Despite the fact that they can still only make limited quantities of graphene, the company already has several customers across a variety of sectors - academic labs, big European research institutes, and large industrial companies who are interested in investigating what they might be able to achieve with it. 'For some, we aren't yet producing the material in large enough quantities for them to test it seriously, for applications such as materials in the aerospace industry,' he says.  

In terms of the competition, Coleman believes it is limited. The standard method uses a top-down approach: chemical exfoliation or oxidation of graphite - aggressively stripping the layers apart in some way - and there are three small companies in the US who make graphene like this. The obvious disadvantage with this approach is the difficulty in removing graphite impurities. CVD is bottom-up - building the graphene from scratch - which allows much purer material to be created. Perhaps more importantly, it can be scaled into a continuous process which is going to be vital for the future if applications for graphene are to be developed and commercialised.  

Finding a niche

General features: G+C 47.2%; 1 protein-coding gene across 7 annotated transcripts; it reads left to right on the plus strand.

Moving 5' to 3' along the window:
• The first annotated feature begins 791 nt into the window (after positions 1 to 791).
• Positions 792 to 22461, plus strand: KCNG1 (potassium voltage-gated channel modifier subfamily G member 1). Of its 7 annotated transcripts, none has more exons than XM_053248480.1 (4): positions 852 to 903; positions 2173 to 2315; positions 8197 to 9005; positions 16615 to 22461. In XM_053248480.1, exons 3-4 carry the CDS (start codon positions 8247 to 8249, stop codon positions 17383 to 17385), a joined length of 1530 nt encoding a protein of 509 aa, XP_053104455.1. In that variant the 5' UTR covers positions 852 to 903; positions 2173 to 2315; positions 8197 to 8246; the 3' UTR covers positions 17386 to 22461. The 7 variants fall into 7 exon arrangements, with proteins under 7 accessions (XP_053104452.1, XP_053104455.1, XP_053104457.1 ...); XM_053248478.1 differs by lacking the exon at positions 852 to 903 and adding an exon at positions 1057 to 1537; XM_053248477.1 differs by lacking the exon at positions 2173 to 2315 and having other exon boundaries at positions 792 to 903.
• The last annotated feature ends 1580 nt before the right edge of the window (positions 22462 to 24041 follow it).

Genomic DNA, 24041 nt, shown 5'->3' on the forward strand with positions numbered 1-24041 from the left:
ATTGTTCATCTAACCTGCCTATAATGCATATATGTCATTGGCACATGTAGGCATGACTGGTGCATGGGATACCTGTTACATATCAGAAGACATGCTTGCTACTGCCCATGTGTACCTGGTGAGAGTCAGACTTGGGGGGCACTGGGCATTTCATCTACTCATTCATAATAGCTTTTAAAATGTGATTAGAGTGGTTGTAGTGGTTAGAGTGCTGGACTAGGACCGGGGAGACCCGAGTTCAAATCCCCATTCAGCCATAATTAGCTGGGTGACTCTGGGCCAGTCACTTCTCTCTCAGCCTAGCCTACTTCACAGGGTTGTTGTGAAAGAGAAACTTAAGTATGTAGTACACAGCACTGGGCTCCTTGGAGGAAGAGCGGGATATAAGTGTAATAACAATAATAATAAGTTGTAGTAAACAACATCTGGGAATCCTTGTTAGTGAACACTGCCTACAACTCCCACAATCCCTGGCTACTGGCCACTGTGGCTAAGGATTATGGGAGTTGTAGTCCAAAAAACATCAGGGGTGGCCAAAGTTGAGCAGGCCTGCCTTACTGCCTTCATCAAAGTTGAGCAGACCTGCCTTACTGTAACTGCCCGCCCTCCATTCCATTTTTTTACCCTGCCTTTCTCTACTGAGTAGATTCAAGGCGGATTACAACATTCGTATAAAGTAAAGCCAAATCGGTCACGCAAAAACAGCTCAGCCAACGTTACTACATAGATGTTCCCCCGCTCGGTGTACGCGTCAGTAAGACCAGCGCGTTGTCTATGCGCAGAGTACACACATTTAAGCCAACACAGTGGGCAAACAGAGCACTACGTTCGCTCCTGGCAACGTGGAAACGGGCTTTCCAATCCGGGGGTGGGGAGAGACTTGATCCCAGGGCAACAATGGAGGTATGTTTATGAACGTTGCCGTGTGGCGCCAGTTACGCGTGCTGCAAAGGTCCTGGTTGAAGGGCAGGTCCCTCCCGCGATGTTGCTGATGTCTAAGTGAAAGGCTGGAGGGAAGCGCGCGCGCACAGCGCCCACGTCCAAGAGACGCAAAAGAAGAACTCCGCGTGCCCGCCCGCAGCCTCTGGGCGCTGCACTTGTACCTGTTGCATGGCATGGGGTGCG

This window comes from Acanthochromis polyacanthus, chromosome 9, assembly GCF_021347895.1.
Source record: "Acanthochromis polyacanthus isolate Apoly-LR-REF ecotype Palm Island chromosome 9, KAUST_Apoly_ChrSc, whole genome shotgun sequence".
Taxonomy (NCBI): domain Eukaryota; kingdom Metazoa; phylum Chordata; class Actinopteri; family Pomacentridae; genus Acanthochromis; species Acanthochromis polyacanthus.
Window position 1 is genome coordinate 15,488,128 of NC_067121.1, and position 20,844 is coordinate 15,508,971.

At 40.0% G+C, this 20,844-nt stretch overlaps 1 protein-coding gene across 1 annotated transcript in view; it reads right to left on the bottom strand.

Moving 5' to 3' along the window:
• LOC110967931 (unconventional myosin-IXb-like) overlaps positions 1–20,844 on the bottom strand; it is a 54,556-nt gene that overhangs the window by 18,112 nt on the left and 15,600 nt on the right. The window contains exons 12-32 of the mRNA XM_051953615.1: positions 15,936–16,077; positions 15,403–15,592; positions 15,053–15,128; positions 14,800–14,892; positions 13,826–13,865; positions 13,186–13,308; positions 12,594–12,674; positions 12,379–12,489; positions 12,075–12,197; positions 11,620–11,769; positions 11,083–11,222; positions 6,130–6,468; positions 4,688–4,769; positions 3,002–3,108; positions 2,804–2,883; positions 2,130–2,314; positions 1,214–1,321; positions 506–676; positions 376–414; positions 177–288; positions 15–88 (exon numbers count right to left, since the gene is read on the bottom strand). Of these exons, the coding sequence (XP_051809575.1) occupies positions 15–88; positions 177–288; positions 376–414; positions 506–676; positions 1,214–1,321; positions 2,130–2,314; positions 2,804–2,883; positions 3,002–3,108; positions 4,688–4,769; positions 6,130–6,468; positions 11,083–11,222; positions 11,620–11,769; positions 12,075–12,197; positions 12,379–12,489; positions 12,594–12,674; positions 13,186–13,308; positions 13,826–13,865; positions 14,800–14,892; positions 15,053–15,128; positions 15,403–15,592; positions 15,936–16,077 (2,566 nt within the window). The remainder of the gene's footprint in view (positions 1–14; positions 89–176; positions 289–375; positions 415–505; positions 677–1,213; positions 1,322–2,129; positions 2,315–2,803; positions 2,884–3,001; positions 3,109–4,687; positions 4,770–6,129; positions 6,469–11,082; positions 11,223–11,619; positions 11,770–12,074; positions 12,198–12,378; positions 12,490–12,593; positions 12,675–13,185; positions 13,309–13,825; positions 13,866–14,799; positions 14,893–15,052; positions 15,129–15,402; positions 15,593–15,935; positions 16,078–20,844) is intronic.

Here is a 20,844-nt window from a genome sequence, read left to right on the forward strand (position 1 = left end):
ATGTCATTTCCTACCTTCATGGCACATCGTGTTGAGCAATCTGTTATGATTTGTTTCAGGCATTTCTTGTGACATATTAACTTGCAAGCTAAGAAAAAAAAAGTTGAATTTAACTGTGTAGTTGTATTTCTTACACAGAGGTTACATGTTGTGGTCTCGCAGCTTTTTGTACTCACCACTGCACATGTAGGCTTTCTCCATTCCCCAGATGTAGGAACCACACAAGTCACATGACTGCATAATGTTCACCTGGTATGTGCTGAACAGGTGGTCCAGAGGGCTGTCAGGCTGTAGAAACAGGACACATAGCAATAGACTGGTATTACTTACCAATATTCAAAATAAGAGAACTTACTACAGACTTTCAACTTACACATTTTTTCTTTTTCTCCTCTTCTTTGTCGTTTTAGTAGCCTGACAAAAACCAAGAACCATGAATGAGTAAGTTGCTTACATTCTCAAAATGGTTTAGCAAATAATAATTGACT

Graphene by the kilo
In addition to the top-down exfoliation techniques, there is another bottom-up CVD approach to graphene manufacture which has been developed at Samsung and Sungkyunkwan University in Seoul, Korea. It's rather different from the technique used in Coleman's lab - this system uses CVD to grow continuous graphene films on copper foil. The films are then transferred from the foil on to plastic so they can be used to make electronics displays.  

'We produce graphene as platelets and powder, which is useful for inks, capacitors and composite materials,' he says. He thinks these applications are likely to be commercialised more quickly, maybe within five years. Commercial applications in electronics - where the graphene would be needed in film form, like that made by the Samsung process - are still a decade or more away. That said, he is looking at the possibility of assembling films from platelets in the lab, but it's definitely a longer-term goal.